Children’s savings accounts

Encourage kids to save and teach them valuable lessons about money.

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Opening a savings account for your child is a great way to build up a nest egg for his or her future.

It also encourages kids to save and teaches them valuable lessons about money that will stand them in good stead in later life.

Children’s savings accounts work in a similar way to adult ones though interest rates tend to be higher. It’s also a little more straightforward to have the interest paid without the tax already being taken off.

Age requirements

You can set up an account with a bank or building society on behalf of a child of any age.  However, for the account to be in the child’s name they will need to be at least seven.

Parents can invest up to £4,260 tax-free for their children into a JISA in the 2018/19 tax year. But only children born before September 1, 2002 or after January 2, 2011 are eligible for the accounts.

Parents of children born between these dates previously had to pay into a Child Trust Fund (CTF). These come with the same annual limit of £4,260 but generally pay less competitive rates.

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However, thanks to a rule change in April 2015, parents can now transfer their CTF funds into a JISA without losing the tax benefits.

With JISAs, you can put the money into stocks and shares or, if you don’t want to take any risks, into a cash account. Always compare rates across cash JISAs before deciding on an account and, if you are going for a stocks and shares JISA, check charges carefully before investing.

Savings providers normally pay interest after tax has been taken off (at the basic rate of 20%) and the onus is on the saver to reclaim it.

You can continue to control the account on the child’s behalf until they are old enough to do it themselves. There is no set rule for when this is, but many account providers – and parents – feel children are old enough when they reach16.

How much to save

Many easy access accounts (for children and adults) can be opened with just £1, so you don’t need to have a big lump sum to get started.

You may have to pay in a larger amount to qualify for a fixed rate account, however, while regular savings accounts generally require funding of at least £10 a month.


Just like adults, children have an annual personal tax allowance. For the 2018/19 tax year, this is £11,850 which means that, unless your child stands to earn interest of more than £11,850, he or she should not any pay tax at all.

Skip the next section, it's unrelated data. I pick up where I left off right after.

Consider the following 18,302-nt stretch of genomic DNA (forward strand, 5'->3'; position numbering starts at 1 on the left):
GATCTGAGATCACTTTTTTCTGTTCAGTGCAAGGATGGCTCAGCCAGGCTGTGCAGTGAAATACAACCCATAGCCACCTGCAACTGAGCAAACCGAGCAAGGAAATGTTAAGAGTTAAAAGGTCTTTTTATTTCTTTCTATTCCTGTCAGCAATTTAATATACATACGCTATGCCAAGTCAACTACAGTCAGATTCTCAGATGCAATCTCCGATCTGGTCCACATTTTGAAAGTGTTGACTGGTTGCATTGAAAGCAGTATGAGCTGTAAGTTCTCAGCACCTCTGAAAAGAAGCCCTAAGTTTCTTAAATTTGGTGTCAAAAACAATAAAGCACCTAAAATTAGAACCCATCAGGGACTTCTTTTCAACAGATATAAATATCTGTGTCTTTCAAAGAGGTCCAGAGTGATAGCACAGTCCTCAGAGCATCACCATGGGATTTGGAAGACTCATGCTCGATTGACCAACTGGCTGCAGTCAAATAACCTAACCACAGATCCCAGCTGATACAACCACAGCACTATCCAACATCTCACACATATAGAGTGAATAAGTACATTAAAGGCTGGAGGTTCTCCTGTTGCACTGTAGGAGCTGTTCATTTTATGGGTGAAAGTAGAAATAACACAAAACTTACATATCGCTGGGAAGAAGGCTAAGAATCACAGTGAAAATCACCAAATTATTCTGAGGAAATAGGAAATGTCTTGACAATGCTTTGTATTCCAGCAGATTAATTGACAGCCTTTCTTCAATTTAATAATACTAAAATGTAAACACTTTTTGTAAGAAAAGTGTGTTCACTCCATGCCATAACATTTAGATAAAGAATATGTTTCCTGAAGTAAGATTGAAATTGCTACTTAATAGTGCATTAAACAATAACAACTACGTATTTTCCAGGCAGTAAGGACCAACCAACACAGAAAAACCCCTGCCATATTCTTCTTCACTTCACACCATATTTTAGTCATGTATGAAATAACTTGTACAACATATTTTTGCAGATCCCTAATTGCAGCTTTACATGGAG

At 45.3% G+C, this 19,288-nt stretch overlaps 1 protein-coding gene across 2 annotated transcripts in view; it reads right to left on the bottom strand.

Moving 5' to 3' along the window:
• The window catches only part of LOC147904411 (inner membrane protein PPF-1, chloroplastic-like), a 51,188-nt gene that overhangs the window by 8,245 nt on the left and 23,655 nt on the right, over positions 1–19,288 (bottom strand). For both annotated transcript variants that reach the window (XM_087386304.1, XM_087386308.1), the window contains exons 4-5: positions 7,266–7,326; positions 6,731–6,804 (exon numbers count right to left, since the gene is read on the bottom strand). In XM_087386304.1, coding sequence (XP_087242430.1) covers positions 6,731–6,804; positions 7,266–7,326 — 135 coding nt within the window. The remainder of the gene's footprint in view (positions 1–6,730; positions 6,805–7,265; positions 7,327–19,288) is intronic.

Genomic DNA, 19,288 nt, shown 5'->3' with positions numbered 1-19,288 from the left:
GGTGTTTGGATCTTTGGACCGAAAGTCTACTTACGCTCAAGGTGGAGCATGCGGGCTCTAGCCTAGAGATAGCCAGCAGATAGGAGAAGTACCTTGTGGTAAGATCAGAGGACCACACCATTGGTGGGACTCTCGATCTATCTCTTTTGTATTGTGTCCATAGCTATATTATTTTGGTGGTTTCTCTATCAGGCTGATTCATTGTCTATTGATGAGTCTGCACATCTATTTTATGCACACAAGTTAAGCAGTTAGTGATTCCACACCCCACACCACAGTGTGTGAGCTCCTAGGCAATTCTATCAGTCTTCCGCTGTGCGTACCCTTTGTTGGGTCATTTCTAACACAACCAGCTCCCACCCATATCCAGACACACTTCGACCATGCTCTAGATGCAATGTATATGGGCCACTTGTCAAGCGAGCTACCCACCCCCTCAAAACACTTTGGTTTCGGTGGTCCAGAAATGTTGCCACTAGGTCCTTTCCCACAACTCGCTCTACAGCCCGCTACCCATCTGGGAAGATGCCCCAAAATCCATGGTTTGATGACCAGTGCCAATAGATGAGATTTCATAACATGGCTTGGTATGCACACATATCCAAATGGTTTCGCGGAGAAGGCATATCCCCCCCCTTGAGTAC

Savings providers used to pay interest after tax has been taken off (at the basic rate of 20%) and the onus would be on the saver to reclaim it using the HMRC form R85. 

But since April 2016, interest has been paid gross, so there is no longer any need for non-taxpayers to submit the R85 form.

Parents or guardians saving on behalf of a child should be aware that, if the money earns interest of more than £100 in any one tax year, that interest will be treated as belonging to the parent and be taxed accordingly.

Which account to choose?

These are the basic choices of children’s savings accounts:

Easy access: These accounts allow you, or your child, to deposit and withdraw money whenever you like. They are a great for your child to start saving up pocket or birthday money, for example.

Notice account: As with notice accounts for adults, opting for a notice children’s savings account means having to wait (usually around three months) to access the money in the account. The pay-off is for this is that they tend to pay higher interest than easy access deals.

Fixed rate accounts: With a fixed rate children’s savings account, the money paid in is tied up for a term chosen at the outset, typically between one and five years. Accounts of this kind pay a fixed rate of interest that once again should be higher than you can get with an easy access or even a notice account.

Regular savings account: Regular savings accounts require you to pay in a minimum set amount each month, typically from £10 to £20, for a period of 12 months. They tend to pay even better interest rates than fixed rate accounts. However, you cannot access the money during the 12-month term, and you will need to find a new account after that time.

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